THE CHALLENGES THAT KAZAKHSTANI GRADUATE STUDENTS EXPERIENCE WITH ACADEMIC READING AND WRITING IN ENGLISH

Mir Afzal Tajik, Maganat Shegebayev, Guldana Akhmetova, Robert Gordyn, Seth Antwi
2021 Bulletin of Toraighyrov University Pedagogics Series  
Since Kazakhstan's independence in 1991, several English medium universities have appeared in the country. These universities were created to educate a new generation of thinkers and change agents who will lead Kazakhstan in concordance with the new global tendencies and directions. The staff and faculty members to serve at these universities were invited from across the world. It has been around 29 years since the official launch of the first English medium university in the country; however,
more » ... here is no research on how students cope with reading and writing in their L3, after Kazakh and Russian. Against this backdrop, a team of professors and researchers of Nazarbayev University, KIMEP University, and Suleyman Demirel University have designed a study to examine graduate students' struggle with academic reading and writing at English medium universities in Kazakhstan. This article elicits early findings related to graduate students' challenges in reading and writing obtained from an online survey. This study employed a mixed-method approach. Graduate students' perceptions of reading and writing in English were obtained through an online survey comprising closed- and open-ended questions. The result of quantitative data was analyzed employing inferential statistics. The total number of respondents is 269. The findings of the study reveal that Kazakhstani graduate students face several challenges in reading and writing although they have obtained the required scores in their IELTS and TOEFL tests. They asserted that reading in English is challenging because the ideas, concepts, and terminologies used in academic papers are difficult to grasp. The study confirms that there is no significant difference in challenges among genders; however, in terms of age, more mature students respond to challenges less stressfully compared to their younger counterparts.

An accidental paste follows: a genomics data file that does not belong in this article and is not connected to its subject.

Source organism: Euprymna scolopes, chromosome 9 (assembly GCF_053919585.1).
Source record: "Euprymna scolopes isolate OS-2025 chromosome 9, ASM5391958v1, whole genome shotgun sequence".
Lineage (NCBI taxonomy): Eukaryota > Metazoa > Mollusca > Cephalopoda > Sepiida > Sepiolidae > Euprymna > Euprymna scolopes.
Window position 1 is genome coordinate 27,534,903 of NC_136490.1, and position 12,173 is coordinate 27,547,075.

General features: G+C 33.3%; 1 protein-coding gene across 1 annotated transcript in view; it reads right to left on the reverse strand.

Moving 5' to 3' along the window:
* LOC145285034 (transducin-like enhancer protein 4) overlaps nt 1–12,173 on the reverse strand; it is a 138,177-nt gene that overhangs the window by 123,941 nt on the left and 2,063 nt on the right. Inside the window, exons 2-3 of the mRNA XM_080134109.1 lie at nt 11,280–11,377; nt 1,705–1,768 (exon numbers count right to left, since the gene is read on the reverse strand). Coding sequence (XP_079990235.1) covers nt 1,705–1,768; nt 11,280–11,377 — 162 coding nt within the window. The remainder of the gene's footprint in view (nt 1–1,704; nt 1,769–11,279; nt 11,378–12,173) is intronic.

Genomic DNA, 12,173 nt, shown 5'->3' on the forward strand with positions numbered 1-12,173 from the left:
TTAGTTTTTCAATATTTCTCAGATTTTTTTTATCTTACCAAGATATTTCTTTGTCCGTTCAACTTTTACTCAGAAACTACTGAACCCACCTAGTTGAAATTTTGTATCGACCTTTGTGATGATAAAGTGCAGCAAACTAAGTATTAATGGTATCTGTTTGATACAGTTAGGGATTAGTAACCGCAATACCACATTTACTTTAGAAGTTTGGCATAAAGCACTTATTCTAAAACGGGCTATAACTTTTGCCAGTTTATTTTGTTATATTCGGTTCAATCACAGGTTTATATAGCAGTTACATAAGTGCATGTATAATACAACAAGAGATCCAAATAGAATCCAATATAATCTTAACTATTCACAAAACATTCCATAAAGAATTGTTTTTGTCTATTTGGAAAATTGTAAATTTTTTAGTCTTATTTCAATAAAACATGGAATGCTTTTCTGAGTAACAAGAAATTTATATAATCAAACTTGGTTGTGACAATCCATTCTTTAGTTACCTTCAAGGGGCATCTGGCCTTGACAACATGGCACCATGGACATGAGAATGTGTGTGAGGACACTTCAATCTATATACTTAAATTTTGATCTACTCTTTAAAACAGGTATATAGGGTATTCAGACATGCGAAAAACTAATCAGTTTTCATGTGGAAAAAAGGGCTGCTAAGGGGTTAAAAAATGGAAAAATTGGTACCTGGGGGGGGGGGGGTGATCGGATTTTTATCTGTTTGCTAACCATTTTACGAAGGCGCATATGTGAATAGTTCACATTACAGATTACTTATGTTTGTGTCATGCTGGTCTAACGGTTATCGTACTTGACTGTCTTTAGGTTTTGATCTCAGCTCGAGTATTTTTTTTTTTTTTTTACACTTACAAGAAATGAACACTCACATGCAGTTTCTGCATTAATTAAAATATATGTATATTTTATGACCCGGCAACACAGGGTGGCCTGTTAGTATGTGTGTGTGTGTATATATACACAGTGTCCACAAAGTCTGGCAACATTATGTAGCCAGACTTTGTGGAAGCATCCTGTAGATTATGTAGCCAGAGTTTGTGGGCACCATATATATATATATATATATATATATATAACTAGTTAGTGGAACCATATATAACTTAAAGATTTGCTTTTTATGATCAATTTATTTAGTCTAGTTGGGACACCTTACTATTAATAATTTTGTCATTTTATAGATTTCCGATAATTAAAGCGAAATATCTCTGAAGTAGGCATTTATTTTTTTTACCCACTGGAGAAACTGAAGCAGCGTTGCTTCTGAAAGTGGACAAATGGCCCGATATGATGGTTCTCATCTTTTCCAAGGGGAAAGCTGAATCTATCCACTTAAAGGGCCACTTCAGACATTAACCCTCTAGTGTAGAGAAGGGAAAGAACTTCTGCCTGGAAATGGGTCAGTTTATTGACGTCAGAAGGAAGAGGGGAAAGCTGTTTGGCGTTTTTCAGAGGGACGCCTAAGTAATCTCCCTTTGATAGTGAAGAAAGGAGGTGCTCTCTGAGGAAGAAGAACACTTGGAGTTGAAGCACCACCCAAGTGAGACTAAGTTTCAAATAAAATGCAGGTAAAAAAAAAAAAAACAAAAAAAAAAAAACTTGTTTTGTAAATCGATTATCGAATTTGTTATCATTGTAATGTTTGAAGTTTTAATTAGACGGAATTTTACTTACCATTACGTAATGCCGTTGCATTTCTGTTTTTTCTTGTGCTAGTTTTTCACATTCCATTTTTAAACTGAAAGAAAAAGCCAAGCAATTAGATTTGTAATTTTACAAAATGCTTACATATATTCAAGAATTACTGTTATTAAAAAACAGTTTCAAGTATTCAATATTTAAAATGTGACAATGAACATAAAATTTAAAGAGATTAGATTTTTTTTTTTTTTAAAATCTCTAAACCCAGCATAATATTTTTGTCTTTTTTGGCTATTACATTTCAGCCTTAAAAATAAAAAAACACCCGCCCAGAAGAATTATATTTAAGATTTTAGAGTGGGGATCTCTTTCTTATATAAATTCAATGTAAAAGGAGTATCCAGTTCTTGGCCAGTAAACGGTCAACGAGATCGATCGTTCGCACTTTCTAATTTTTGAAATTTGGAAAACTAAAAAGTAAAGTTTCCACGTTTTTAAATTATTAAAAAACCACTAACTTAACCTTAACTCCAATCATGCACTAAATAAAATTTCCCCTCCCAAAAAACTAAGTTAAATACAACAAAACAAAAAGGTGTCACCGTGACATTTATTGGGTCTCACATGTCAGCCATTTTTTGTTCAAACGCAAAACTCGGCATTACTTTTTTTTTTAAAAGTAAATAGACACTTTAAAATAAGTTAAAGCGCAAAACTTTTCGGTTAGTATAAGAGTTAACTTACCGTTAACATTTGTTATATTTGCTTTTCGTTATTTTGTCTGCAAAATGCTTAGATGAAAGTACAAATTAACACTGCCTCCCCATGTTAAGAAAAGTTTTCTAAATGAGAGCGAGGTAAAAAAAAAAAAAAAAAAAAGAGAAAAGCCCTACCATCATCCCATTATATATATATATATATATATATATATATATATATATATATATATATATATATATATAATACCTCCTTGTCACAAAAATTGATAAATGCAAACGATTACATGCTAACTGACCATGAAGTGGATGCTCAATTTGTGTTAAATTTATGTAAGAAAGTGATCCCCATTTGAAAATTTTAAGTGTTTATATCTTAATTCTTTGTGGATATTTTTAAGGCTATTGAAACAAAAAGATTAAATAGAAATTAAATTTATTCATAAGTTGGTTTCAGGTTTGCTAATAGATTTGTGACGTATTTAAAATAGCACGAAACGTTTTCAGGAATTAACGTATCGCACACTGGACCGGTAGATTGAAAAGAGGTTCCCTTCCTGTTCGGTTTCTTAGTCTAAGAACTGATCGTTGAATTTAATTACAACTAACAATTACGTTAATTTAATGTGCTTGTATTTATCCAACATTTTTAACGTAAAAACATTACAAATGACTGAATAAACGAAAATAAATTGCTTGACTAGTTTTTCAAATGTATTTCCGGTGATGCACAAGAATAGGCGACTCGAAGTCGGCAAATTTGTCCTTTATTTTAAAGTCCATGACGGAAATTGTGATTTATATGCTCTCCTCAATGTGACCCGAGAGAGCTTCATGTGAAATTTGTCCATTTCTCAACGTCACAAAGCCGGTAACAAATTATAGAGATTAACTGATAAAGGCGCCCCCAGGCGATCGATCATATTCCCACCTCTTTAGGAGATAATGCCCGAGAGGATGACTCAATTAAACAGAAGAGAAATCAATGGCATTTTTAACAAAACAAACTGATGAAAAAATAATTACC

doi:10.48081/ohkj9928 fatcat:r6kos5ovojhljaxima25y2mwwq